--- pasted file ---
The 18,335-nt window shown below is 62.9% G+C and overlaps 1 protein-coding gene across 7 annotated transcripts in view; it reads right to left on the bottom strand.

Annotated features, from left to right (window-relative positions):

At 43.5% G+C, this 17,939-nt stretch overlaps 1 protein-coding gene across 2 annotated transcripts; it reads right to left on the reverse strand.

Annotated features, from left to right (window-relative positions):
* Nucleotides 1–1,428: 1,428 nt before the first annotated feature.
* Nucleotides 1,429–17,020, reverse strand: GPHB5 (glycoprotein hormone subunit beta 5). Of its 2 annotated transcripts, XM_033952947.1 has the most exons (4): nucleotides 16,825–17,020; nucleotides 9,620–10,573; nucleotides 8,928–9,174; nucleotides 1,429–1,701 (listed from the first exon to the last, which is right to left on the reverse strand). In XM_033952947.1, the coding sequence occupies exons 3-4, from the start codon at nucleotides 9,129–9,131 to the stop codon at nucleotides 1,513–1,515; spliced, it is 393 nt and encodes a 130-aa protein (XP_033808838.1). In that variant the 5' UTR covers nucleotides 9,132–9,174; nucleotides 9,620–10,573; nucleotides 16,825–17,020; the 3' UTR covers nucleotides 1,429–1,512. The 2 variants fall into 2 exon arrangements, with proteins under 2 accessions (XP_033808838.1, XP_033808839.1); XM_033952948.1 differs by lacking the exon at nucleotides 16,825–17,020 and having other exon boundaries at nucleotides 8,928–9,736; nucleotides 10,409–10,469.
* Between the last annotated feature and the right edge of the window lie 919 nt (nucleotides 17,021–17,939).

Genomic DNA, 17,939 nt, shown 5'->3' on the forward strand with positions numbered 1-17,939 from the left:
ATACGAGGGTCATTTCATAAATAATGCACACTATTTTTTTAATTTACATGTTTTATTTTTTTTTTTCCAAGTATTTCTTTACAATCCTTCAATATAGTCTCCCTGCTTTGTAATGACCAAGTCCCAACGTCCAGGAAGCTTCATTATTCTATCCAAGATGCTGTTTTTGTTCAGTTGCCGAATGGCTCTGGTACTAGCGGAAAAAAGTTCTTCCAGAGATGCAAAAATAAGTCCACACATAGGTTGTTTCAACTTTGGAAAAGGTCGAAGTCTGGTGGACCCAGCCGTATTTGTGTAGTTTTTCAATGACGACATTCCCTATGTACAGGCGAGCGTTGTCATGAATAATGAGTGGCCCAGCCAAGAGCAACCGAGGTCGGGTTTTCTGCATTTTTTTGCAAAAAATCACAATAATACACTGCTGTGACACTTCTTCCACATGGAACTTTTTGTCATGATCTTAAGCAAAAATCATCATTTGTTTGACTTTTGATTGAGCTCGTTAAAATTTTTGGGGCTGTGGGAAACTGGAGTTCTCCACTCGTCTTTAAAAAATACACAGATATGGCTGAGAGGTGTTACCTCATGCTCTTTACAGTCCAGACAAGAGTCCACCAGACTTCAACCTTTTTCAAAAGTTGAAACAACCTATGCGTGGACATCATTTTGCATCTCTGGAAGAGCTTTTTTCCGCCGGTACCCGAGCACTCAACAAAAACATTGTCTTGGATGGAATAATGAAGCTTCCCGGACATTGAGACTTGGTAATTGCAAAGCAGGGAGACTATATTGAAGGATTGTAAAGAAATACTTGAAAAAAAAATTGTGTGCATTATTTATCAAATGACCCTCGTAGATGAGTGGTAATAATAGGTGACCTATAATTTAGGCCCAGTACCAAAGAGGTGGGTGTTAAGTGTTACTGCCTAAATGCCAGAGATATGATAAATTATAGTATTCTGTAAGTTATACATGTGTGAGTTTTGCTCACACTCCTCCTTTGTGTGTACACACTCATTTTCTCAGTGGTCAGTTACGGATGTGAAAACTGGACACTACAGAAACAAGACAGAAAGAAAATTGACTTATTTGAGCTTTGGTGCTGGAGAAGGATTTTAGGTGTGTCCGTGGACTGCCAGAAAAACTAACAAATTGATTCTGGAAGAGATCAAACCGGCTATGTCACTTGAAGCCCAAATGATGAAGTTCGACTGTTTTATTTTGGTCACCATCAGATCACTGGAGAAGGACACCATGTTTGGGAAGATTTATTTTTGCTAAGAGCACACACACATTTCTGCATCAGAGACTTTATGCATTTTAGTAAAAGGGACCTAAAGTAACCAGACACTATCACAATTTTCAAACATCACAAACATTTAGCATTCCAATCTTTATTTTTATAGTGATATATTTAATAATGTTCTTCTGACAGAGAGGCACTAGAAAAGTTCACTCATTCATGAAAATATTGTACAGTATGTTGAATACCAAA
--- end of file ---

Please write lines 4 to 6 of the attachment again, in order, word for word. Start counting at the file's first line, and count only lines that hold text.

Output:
Annotated features, from left to right (window-relative positions):
* Nucleotides 1–1,428: 1,428 nt before the first annotated feature.
* Nucleotides 1,429–17,020, reverse strand: GPHB5 (glycoprotein hormone subunit beta 5). Of its 2 annotated transcripts, XM_033952947.1 has the most exons (4): nucleotides 16,825–17,020; nucleotides 9,620–10,573; nucleotides 8,928–9,174; nucleotides 1,429–1,701 (listed from the first exon to the last, which is right to left on the reverse strand). In XM_033952947.1, the coding sequence occupies exons 3-4, from the start codon at nucleotides 9,129–9,131 to the stop codon at nucleotides 1,513–1,515; spliced, it is 393 nt and encodes a 130-aa protein (XP_033808838.1). In that variant the 5' UTR covers nucleotides 9,132–9,174; nucleotides 9,620–10,573; nucleotides 16,825–17,020; the 3' UTR covers nucleotides 1,429–1,512. The 2 variants fall into 2 exon arrangements, with proteins under 2 accessions (XP_033808838.1, XP_033808839.1); XM_033952948.1 differs by lacking the exon at nucleotides 16,825–17,020 and having other exon boundaries at nucleotides 8,928–9,736; nucleotides 10,409–10,469.